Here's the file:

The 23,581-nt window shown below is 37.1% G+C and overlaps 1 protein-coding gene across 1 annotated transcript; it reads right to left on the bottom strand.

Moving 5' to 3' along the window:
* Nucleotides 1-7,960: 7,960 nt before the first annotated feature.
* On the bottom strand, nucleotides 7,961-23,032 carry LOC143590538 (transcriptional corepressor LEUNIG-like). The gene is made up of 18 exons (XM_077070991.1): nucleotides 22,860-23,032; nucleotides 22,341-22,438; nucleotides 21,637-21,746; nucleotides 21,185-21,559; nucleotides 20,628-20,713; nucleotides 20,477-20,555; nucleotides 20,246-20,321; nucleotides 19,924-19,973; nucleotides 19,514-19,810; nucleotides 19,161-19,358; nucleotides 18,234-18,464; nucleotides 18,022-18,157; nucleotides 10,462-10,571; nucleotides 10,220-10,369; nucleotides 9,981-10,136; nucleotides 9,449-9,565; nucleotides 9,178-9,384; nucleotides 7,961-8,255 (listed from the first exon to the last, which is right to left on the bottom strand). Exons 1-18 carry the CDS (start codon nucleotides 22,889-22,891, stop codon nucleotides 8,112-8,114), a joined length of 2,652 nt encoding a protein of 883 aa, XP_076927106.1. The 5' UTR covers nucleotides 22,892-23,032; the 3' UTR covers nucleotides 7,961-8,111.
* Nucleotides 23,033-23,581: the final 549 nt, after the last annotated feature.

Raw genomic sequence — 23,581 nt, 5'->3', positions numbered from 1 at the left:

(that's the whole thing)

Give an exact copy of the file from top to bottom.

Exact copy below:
The 23,581-nt window shown below is 37.1% G+C and overlaps 1 protein-coding gene across 1 annotated transcript; it reads right to left on the bottom strand.

Moving 5' to 3' along the window:
* Nucleotides 1-7,960: 7,960 nt before the first annotated feature.
* On the bottom strand, nucleotides 7,961-23,032 carry LOC143590538 (transcriptional corepressor LEUNIG-like). The gene is made up of 18 exons (XM_077070991.1): nucleotides 22,860-23,032; nucleotides 22,341-22,438; nucleotides 21,637-21,746; nucleotides 21,185-21,559; nucleotides 20,628-20,713; nucleotides 20,477-20,555; nucleotides 20,246-20,321; nucleotides 19,924-19,973; nucleotides 19,514-19,810; nucleotides 19,161-19,358; nucleotides 18,234-18,464; nucleotides 18,022-18,157; nucleotides 10,462-10,571; nucleotides 10,220-10,369; nucleotides 9,981-10,136; nucleotides 9,449-9,565; nucleotides 9,178-9,384; nucleotides 7,961-8,255 (listed from the first exon to the last, which is right to left on the bottom strand). Exons 1-18 carry the CDS (start codon nucleotides 22,889-22,891, stop codon nucleotides 8,112-8,114), a joined length of 2,652 nt encoding a protein of 883 aa, XP_076927106.1. The 5' UTR covers nucleotides 22,892-23,032; the 3' UTR covers nucleotides 7,961-8,111.
* Nucleotides 23,033-23,581: the final 549 nt, after the last annotated feature.

Raw genomic sequence — 23,581 nt, 5'->3', positions numbered from 1 at the left: